Stemmata quid faciunt?
Because he never went to college,
my father sold the Book of Knowledge.
Myself, I never went to school,
but did devote myself to pool.
Both of us ended on the rocks,
graduates of old Hard Knocks,
alums of Loving Kindness, yet
ignorant on how to get
along in life without degrees,
no forests for us, only trees,
yet publishing our poetry
in Yale and Southern and Sewanee.
Sometimes the editors write back,
Dear Professor, you’re no hack,
we wish to publish “Ode on Birds”
in which we find such lovely words.
And I write back and say to them
I’m no professor, all the same.
I never even went to college,
but daddy sold the Book of Knowledge,
and I read it, growing up,
when he and I would share a cup
of sherry over Heraclitus
knowing nothing’d ever right us,
knowing nothing quite stands still,
that only changing always will
keep you up with changing things,
like that river on time’s wings
that you can’t step into twice
even if you’d pay the price.
Now that dear old daddy’s gone,
I think I’ll write about a swan.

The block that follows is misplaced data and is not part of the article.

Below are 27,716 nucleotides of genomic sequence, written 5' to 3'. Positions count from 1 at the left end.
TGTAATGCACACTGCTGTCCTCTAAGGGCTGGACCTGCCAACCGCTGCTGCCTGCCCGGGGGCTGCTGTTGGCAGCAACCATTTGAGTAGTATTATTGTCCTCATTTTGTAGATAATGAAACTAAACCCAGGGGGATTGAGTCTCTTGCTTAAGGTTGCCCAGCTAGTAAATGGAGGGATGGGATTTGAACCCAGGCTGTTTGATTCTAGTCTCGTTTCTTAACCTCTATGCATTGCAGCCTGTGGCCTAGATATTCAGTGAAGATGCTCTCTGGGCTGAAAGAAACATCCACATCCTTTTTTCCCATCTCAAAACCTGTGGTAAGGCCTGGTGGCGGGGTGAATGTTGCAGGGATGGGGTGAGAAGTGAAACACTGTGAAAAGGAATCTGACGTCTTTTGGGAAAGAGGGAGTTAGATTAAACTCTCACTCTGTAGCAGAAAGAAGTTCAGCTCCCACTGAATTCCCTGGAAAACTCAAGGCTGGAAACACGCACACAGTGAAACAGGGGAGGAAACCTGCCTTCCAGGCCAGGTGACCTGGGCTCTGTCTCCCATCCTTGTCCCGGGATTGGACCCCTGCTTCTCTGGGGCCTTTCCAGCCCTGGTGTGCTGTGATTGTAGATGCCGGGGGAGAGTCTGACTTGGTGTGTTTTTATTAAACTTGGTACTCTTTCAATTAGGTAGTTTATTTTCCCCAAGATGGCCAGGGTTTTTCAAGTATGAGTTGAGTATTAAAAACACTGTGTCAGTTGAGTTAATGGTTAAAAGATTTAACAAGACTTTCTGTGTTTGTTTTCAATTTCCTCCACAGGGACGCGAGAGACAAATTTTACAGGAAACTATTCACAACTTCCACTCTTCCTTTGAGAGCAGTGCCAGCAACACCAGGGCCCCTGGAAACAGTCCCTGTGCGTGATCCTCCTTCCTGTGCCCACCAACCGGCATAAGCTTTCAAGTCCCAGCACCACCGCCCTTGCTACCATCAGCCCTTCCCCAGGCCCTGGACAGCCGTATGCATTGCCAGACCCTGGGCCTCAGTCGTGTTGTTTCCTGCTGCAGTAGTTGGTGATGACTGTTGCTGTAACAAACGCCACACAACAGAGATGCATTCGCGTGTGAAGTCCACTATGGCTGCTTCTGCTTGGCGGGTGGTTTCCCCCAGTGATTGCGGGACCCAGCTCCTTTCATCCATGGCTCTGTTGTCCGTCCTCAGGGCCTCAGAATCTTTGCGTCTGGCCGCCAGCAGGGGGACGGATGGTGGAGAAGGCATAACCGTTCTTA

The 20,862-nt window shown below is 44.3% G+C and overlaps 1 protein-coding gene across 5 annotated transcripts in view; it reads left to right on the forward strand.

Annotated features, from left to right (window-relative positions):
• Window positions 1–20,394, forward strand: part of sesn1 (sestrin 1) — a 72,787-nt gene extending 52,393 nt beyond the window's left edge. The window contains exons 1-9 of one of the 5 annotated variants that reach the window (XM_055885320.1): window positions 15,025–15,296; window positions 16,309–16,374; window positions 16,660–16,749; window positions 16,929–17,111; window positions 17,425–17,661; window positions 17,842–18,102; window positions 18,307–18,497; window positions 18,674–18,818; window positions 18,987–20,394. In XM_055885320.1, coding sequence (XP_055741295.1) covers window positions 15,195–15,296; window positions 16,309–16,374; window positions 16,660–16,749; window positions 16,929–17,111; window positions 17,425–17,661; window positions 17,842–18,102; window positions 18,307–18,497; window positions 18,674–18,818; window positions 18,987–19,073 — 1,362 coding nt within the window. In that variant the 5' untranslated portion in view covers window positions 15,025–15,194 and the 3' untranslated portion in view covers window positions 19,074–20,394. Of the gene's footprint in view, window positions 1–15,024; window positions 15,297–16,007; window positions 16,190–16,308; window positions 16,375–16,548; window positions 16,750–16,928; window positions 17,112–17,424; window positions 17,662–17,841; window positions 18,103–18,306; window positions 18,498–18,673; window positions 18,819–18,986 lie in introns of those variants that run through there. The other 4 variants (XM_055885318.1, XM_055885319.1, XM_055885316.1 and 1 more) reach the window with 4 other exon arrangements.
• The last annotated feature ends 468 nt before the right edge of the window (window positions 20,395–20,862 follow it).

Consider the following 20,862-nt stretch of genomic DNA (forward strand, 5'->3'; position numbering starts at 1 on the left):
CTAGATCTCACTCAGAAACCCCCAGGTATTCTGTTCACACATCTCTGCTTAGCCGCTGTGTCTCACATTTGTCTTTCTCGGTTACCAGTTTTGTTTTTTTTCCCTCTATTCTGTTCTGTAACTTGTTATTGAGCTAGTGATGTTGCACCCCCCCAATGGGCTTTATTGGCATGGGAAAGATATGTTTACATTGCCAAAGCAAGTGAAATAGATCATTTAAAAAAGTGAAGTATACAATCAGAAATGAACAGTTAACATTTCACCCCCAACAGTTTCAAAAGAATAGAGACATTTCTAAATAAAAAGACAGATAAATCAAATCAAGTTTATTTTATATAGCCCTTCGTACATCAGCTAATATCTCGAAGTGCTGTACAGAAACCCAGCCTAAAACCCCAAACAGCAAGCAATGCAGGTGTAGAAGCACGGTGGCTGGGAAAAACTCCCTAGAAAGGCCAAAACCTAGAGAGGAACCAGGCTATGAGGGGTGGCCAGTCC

E. M. Schorb has published several collections of poetry, including Time and Fevers: New and Selected Poems (AuthorsHouse, 2004), which was chosen as a 2007 Eric Hoffer Book Award winner; A Fable & Other Prose Poems (2002), Murderer's Day (1998), winner of the Verna Emery Poetry Prize; 50 Poems (1987); and The Poor Boy and Other Poems (1975); and a chapbook, Like the Fall of Rome and Other Humanitarian Disasters (1980). He is also the author of two novels: Paradise Square, which won the International eBook Award Foundation's Frankfurt eBook Award for "Best Fiction work originally published in eBook form," and Scenario for Scorsese (both Denlinger's Publishers, 2000). His poems and prose have appeared in Best American Fantasy 2007, as well as The American Scholar, The Beloit Poetry Journal, The Chattahoochee Review, Chelsea, The Literary Review, The Massachusetts Review, The Southern Review, The Sewanee Review, The Texas Review, The Virginia Quarterly Review, and The Yale Review, among other journals. His honors include Fellowships in Literature from the Provincetown Fine Arts Work Center and the North Carolina Arts Council, and grants from the Ludwig Vogelstein Foundation, the Carnegie Fund for Authors, and Robert Rauschenberg & Change, Inc. (for illustrations in The Poor Boy). He lives in Mooresville, North Carolina.